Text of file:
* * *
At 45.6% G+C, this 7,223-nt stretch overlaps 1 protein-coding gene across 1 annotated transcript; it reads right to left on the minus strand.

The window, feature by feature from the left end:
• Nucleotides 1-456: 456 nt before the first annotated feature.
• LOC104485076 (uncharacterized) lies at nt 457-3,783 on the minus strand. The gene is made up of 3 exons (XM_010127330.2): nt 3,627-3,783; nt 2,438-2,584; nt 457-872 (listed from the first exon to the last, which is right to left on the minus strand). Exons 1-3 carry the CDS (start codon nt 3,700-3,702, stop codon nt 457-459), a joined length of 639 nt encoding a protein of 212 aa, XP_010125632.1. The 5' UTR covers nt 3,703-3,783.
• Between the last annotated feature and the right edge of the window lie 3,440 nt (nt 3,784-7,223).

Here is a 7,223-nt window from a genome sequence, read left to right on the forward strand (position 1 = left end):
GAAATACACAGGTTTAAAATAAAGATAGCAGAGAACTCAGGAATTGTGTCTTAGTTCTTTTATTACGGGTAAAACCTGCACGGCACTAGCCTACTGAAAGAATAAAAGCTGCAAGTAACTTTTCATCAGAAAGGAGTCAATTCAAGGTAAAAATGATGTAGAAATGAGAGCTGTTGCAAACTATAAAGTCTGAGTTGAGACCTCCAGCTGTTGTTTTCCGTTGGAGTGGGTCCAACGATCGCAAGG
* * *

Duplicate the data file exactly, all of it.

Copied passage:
At 45.6% G+C, this 7,223-nt stretch overlaps 1 protein-coding gene across 1 annotated transcript; it reads right to left on the minus strand.

The window, feature by feature from the left end:
• Nucleotides 1-456: 456 nt before the first annotated feature.
• LOC104485076 (uncharacterized) lies at nt 457-3,783 on the minus strand. The gene is made up of 3 exons (XM_010127330.2): nt 3,627-3,783; nt 2,438-2,584; nt 457-872 (listed from the first exon to the last, which is right to left on the minus strand). Exons 1-3 carry the CDS (start codon nt 3,700-3,702, stop codon nt 457-459), a joined length of 639 nt encoding a protein of 212 aa, XP_010125632.1. The 5' UTR covers nt 3,703-3,783.
• Between the last annotated feature and the right edge of the window lie 3,440 nt (nt 3,784-7,223).

Here is a 7,223-nt window from a genome sequence, read left to right on the forward strand (position 1 = left end):
GAAATACACAGGTTTAAAATAAAGATAGCAGAGAACTCAGGAATTGTGTCTTAGTTCTTTTATTACGGGTAAAACCTGCACGGCACTAGCCTACTGAAAGAATAAAAGCTGCAAGTAACTTTTCATCAGAAAGGAGTCAATTCAAGGTAAAAATGATGTAGAAATGAGAGCTGTTGCAAACTATAAAGTCTGAGTTGAGACCTCCAGCTGTTGTTTTCCGTTGGAGTGGGTCCAACGATCGCAAGG